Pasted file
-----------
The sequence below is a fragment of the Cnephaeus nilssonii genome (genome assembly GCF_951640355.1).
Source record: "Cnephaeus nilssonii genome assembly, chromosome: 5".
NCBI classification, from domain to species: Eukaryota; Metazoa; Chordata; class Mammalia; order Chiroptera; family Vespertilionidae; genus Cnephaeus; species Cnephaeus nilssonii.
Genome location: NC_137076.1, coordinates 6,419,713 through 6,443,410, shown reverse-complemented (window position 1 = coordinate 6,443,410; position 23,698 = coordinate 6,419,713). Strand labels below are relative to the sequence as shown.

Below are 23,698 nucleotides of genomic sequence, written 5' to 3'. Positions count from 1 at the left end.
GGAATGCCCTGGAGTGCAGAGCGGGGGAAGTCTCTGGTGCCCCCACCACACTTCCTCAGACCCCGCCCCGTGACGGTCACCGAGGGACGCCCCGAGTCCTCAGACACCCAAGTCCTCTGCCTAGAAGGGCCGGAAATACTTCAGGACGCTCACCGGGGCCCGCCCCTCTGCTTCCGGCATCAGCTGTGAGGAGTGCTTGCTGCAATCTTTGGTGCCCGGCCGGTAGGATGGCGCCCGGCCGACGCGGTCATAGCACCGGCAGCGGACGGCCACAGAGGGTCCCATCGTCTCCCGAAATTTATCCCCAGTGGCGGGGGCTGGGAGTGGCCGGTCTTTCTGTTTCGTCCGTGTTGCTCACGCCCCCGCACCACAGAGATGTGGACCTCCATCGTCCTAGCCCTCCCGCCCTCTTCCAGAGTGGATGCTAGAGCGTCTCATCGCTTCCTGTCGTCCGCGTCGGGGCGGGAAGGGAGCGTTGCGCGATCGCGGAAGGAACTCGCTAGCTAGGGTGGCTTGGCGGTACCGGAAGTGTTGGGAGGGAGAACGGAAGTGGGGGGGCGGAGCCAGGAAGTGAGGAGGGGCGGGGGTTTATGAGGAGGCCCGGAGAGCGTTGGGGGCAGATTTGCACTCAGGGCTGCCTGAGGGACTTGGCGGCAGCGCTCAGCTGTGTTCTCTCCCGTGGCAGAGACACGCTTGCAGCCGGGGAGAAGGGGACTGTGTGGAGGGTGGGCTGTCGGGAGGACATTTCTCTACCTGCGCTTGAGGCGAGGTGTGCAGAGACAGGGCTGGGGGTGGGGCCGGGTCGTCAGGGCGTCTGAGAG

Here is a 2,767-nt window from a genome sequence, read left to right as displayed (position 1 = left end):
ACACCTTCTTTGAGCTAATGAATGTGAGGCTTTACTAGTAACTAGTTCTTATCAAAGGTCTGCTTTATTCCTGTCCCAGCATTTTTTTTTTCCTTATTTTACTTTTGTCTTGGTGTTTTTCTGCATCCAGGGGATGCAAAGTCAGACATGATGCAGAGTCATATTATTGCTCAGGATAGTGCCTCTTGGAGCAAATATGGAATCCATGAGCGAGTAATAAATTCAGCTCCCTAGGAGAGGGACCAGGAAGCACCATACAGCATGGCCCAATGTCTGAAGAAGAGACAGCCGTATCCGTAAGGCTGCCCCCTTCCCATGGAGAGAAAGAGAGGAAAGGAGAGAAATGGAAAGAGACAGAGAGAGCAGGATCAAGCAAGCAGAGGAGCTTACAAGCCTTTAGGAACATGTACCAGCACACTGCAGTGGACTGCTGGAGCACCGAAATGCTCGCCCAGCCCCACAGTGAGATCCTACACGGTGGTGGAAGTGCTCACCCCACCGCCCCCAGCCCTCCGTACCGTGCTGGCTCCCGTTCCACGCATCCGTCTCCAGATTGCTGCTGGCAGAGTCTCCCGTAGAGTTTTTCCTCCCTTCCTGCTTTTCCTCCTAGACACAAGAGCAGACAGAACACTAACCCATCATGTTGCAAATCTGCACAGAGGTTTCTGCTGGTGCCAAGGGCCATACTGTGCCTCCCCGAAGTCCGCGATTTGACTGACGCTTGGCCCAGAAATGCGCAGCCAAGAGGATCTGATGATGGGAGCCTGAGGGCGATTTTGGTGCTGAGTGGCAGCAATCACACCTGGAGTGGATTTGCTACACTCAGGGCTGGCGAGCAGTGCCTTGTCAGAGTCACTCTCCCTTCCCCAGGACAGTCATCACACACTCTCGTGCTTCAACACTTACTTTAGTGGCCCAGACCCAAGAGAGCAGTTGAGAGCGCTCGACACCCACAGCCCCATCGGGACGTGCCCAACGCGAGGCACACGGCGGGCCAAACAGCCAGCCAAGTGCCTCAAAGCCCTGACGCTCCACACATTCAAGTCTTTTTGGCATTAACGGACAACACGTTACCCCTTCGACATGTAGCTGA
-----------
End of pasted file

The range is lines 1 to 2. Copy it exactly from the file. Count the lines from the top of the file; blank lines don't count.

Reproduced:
The sequence below is a fragment of the Cnephaeus nilssonii genome (genome assembly GCF_951640355.1).
Source record: "Cnephaeus nilssonii genome assembly, chromosome: 5".